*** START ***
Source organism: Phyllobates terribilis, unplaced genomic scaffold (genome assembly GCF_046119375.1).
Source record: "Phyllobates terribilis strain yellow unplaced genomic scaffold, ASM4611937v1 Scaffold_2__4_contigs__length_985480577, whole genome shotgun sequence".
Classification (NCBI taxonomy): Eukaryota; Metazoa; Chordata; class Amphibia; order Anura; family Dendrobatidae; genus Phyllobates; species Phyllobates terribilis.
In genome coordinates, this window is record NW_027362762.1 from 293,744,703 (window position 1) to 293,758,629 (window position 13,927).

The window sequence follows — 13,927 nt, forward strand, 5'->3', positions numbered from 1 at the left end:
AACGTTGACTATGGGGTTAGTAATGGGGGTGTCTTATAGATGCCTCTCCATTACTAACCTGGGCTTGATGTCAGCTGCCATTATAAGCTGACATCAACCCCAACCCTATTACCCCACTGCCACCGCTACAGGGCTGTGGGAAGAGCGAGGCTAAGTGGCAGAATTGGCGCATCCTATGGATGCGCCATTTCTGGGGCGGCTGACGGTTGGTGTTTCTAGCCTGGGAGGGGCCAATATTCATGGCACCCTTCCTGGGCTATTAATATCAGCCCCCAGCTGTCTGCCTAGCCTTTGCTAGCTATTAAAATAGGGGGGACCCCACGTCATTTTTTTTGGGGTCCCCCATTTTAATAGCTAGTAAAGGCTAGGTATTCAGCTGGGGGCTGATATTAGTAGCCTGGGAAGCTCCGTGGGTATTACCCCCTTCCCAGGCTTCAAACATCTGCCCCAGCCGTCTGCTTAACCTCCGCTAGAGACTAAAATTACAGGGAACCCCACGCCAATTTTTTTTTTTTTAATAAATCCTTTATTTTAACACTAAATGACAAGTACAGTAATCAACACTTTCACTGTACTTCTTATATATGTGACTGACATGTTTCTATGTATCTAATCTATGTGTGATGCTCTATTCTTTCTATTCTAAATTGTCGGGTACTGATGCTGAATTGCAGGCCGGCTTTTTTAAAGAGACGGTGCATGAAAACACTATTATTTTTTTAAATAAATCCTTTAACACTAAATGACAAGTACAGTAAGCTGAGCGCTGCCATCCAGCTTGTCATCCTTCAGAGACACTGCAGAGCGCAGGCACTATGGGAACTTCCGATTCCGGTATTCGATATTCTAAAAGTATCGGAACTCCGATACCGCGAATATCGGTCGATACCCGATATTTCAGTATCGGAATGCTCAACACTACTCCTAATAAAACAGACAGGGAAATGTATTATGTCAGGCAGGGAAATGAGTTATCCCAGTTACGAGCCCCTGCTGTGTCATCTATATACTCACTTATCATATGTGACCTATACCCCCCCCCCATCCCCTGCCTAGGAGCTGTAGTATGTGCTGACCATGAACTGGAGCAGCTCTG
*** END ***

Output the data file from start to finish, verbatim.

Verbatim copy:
Source organism: Phyllobates terribilis, unplaced genomic scaffold (genome assembly GCF_046119375.1).
Source record: "Phyllobates terribilis strain yellow unplaced genomic scaffold, ASM4611937v1 Scaffold_2__4_contigs__length_985480577, whole genome shotgun sequence".
Classification (NCBI taxonomy): Eukaryota; Metazoa; Chordata; class Amphibia; order Anura; family Dendrobatidae; genus Phyllobates; species Phyllobates terribilis.
In genome coordinates, this window is record NW_027362762.1 from 293,744,703 (window position 1) to 293,758,629 (window position 13,927).

The window sequence follows — 13,927 nt, forward strand, 5'->3', positions numbered from 1 at the left end:
AACGTTGACTATGGGGTTAGTAATGGGGGTGTCTTATAGATGCCTCTCCATTACTAACCTGGGCTTGATGTCAGCTGCCATTATAAGCTGACATCAACCCCAACCCTATTACCCCACTGCCACCGCTACAGGGCTGTGGGAAGAGCGAGGCTAAGTGGCAGAATTGGCGCATCCTATGGATGCGCCATTTCTGGGGCGGCTGACGGTTGGTGTTTCTAGCCTGGGAGGGGCCAATATTCATGGCACCCTTCCTGGGCTATTAATATCAGCCCCCAGCTGTCTGCCTAGCCTTTGCTAGCTATTAAAATAGGGGGGACCCCACGTCATTTTTTTTGGGGTCCCCCATTTTAATAGCTAGTAAAGGCTAGGTATTCAGCTGGGGGCTGATATTAGTAGCCTGGGAAGCTCCGTGGGTATTACCCCCTTCCCAGGCTTCAAACATCTGCCCCAGCCGTCTGCTTAACCTCCGCTAGAGACTAAAATTACAGGGAACCCCACGCCAATTTTTTTTTTTTTAATAAATCCTTTATTTTAACACTAAATGACAAGTACAGTAATCAACACTTTCACTGTACTTCTTATATATGTGACTGACATGTTTCTATGTATCTAATCTATGTGTGATGCTCTATTCTTTCTATTCTAAATTGTCGGGTACTGATGCTGAATTGCAGGCCGGCTTTTTTAAAGAGACGGTGCATGAAAACACTATTATTTTTTTAAATAAATCCTTTAACACTAAATGACAAGTACAGTAAGCTGAGCGCTGCCATCCAGCTTGTCATCCTTCAGAGACACTGCAGAGCGCAGGCACTATGGGAACTTCCGATTCCGGTATTCGATATTCTAAAAGTATCGGAACTCCGATACCGCGAATATCGGTCGATACCCGATATTTCAGTATCGGAATGCTCAACACTACTCCTAATAAAACAGACAGGGAAATGTATTATGTCAGGCAGGGAAATGAGTTATCCCAGTTACGAGCCCCTGCTGTGTCATCTATATACTCACTTATCATATGTGACCTATACCCCCCCCCCATCCCCTGCCTAGGAGCTGTAGTATGTGCTGACCATGAACTGGAGCAGCTCTG